If you follow me on social media you’ve probably noticed the world’s okay-est service dog in training in the background.
(He’s got a new vest by the way)
We adopted Ringo back in May. He’d been in the shelter for three months, which I still cannot believe because he’s a cutie patootie, having been picked up in Georgia as a stray.
He spent months in a paddock with other dogs playing whenever he wanted to, so that’s something we’re still working through because he still wants to play on his time.
When he first came home, he had severe separation anxiety. So, I started bringing him to work, until he could be left home. As most of you know, I have more than a fair share of anxiety disorders, and being out and about is often something that requires a lot of preparation for me. While Ringo was at work, I noticed that just having him around made me feel infinitely safer in a place I hadn’t ever really felt safe at all.
So I started training him for service.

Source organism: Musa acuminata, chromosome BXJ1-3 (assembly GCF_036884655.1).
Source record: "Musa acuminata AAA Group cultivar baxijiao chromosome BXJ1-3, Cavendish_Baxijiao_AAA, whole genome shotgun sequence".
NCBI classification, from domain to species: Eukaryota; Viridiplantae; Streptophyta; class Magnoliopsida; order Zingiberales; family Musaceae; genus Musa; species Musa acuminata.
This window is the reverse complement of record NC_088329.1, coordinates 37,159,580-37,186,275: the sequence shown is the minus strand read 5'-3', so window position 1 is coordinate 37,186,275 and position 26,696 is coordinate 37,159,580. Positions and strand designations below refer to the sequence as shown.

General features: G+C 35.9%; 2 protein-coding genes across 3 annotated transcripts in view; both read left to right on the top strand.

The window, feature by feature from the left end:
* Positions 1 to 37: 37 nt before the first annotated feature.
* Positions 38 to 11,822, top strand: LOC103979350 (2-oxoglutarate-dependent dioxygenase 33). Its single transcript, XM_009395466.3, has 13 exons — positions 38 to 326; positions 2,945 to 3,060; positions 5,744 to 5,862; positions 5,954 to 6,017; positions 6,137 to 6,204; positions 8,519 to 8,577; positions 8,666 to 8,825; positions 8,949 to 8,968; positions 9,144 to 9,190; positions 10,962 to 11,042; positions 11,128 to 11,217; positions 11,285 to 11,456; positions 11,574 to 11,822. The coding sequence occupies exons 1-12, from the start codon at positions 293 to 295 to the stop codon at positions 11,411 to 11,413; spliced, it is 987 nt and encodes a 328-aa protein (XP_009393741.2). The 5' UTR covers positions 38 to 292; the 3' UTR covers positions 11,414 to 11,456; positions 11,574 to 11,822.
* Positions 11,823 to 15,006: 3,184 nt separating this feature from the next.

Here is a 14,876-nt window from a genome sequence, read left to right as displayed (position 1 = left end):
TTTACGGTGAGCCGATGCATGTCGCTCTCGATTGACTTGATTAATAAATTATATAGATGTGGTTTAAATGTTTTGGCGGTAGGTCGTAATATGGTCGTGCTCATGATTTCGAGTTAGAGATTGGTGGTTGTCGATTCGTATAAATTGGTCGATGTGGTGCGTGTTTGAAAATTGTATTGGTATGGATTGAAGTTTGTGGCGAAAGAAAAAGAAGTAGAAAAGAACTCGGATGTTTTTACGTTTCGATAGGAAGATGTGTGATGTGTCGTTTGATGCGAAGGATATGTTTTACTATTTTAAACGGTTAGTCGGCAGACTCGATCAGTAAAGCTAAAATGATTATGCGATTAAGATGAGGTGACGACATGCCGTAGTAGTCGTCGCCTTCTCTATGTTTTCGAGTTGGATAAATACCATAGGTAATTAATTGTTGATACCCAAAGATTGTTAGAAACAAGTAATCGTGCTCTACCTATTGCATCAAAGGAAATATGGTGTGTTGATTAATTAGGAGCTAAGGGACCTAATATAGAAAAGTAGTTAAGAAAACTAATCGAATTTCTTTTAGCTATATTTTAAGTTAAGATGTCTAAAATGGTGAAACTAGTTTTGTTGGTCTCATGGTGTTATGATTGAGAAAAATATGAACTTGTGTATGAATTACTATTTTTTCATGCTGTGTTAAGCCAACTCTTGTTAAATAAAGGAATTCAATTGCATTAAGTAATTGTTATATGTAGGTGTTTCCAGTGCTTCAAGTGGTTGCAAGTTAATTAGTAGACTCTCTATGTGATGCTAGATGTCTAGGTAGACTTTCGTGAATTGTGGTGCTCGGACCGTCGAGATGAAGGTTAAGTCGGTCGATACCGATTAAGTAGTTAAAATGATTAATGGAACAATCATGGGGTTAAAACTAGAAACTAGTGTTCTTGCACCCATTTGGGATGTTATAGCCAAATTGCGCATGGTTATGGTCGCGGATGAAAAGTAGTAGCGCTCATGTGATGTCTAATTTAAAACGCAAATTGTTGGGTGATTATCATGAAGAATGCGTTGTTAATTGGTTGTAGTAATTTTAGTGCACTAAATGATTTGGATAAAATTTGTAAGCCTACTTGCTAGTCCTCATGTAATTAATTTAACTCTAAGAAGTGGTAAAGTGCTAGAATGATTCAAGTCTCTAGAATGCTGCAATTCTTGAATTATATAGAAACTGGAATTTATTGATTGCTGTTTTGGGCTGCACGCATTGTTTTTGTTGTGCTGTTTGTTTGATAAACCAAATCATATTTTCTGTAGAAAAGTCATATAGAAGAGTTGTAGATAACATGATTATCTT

A service dog must have tasks to perform. A service dog’s company is not a task, although it is often beneficial.
I started watching a lot of YouTube videos and following Instagram accounts to help me understand the differences between different types of assistance dogs and their many, many, tasks.
Eventually, I found Main Line Deputy Dogs, and now we train weekly with them and they’ve been amazingly helpful.
So helpful, in fact, that one of my works in progress is now about a young girl who needs a service dog (but just doesn’t know it yet). It’s nice to feel good enough on more days to get my writing done.
I can’t write at home. I’m distracted by everything. So losing the ability to go out, because I couldn’t do it alone, really cut into my writing and even my illustrating. Now, thanks to Ringo, who is still training, I find I can go out again and get my work done.
So I’ll be blogging about our journey together. And how he’s helping me and how I’m helping him and, of course, there will be pictures of his adorable face. Like this one: in his new vest.